As the wife of a dairy farmer in Idaho’s Boise Valley, Jean Davis didn’t get the chance to travel often. It’s not that she didn’t want to; there just wasn’t time to get away. “We had to be there morning and night to milk those cows,” says Mrs. Davis, who worked alongside her husband, Fred, on the farm from the late 1940s until they sold it in 1980.
She also worked full-time outside of the farm, first for the telephone company, then as the owner of a ceramics studio that began in her laundry room and expanded into a successful retail shop. She eventually became a business management assistant for the U.S. Forest Service.
In 1981, when the Forest Service offered to transfer Mrs. Davis to Seward, Alaska, she and her husband jumped at the chance, knowing it was an opportunity for a new life and a chance to travel.
She admits that her initial enthusiasm waned a little when she first arrived in Seward, a fishing village and port town on the Gulf of Alaska. It was January 1981, and although it was the middle of the day, it was “cold, dark and rainy,” she says.
“It was definitely a shock at first,” Mrs. Davis says of Seward’s short periods of daylight during the winter—just six hours of light in December—and long stretches of daylight during the summer. “For a month in the summertime, the sun never sets,” she says.
For two years, she worked with the Forest Service in Seward, assisting rangers who oversaw recreation camps, fisheries and other activities taking place on federal land. In her spare time, Mrs. Davis immersed herself in the local community, spending time in her garden (weather-permitting) and with new friends and neighbors.
In 1983, Mrs. Davis transferred back to Idaho so that Fred, a World War II veteran, could receive treatment at the Boise VA Medical Center. She retired from the Forest Service in 1987.
After her husband passed away in 1985, Mrs. Davis began searching for something new to occupy her time. She had long thought there was a chance she could prove her Patriot ancestry on her mother’s side of the family, but tracing her lineage had been too much of an undertaking to attempt while she was raising five children. Now that they were out of the house, and at a friend’s urging, she started her application for DAR, a project that took three years to complete.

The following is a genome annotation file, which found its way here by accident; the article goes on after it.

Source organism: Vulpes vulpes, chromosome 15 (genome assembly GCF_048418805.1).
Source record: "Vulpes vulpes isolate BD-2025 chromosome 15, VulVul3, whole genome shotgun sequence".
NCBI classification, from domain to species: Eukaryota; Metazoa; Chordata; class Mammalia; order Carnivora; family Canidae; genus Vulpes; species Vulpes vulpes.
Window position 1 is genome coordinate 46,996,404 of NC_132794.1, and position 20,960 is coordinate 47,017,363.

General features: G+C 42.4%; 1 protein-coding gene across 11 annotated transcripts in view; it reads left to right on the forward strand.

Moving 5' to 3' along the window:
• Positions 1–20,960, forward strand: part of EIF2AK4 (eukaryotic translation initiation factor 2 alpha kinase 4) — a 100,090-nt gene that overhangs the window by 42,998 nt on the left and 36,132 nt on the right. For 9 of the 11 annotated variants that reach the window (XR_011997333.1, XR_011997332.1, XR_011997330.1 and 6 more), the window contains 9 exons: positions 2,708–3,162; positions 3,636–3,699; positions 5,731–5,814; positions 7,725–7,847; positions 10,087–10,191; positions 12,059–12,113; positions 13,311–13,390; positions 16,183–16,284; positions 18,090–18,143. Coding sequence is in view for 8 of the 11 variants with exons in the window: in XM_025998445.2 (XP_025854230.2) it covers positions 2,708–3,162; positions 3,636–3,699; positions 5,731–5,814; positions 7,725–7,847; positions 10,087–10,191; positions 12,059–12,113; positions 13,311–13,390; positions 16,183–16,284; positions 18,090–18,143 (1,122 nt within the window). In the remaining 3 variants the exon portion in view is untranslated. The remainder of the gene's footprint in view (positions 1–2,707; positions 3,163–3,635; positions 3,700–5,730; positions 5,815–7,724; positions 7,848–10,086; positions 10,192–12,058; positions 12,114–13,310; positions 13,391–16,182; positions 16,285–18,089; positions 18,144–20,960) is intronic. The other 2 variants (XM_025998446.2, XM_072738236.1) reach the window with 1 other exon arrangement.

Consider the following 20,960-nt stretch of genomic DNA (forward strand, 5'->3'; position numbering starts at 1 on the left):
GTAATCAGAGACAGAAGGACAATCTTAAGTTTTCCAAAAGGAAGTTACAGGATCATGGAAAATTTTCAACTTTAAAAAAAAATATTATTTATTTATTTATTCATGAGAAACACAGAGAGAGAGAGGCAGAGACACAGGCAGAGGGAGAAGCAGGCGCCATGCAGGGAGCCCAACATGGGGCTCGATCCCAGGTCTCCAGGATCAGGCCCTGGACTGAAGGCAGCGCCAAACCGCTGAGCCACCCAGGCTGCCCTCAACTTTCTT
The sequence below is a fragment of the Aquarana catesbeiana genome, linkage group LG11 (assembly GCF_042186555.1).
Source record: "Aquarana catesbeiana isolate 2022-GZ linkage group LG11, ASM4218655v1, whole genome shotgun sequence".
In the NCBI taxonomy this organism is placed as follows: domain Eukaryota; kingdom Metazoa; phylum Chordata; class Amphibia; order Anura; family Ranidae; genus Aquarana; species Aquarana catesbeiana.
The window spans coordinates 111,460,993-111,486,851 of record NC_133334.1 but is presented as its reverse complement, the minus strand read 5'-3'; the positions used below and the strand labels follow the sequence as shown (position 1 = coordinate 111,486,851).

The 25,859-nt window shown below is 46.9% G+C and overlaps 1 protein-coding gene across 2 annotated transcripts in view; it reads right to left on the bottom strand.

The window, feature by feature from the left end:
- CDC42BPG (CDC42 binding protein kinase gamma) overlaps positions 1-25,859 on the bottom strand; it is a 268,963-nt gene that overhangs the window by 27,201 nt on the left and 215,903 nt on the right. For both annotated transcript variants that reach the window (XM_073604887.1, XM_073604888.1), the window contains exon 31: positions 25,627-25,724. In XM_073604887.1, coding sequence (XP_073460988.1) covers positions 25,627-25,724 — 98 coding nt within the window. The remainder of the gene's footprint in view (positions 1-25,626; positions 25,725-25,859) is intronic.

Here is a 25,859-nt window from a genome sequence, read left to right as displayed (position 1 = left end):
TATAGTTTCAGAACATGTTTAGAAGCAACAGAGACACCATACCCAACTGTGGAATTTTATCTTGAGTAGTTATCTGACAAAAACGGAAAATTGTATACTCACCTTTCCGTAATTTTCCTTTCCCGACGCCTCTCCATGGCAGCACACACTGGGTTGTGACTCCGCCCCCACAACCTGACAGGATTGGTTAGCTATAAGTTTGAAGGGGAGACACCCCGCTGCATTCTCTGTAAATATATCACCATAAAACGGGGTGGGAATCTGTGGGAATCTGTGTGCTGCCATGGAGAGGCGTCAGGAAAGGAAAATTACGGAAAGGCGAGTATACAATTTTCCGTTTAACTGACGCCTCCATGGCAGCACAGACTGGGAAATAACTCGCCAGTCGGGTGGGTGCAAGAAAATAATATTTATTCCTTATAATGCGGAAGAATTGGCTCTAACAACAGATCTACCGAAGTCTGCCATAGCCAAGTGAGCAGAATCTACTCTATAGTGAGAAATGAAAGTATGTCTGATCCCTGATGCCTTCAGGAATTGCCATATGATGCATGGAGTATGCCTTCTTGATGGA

“The genealogy research became an all-consuming project, but it came at a time when I needed something to start a new life,” she says. “I was a widow, and it opened up a whole new set of friends and activities.”
Mrs. Davis says being able to prove her ancestral heritage back to the early days of the country is a source of great pride. She also is proud of the involvement of her daughter Cindi Gryder, who currently serves as Alaska State Regent. Two of Mrs. Davis’ granddaughters also are DAR members.
Mrs. Davis returned to Alaska in 1991—this time to Fairbanks—to be closer to her daughter, and that’s where she became an active member of the Alaska Chapter, Fairbanks, Alaska. She moved back to Idaho in 2006 for the milder climate and to be closer to her sons John and Alan and their families.
In addition to spending time with her large family (she has 12 grandchildren and 18 great-grandchildren), Mrs. Davis enjoys gardening, sewing and volunteering at the local library. She continues to be involved with the Alaska Chapter and travels to Fairbanks in the summer.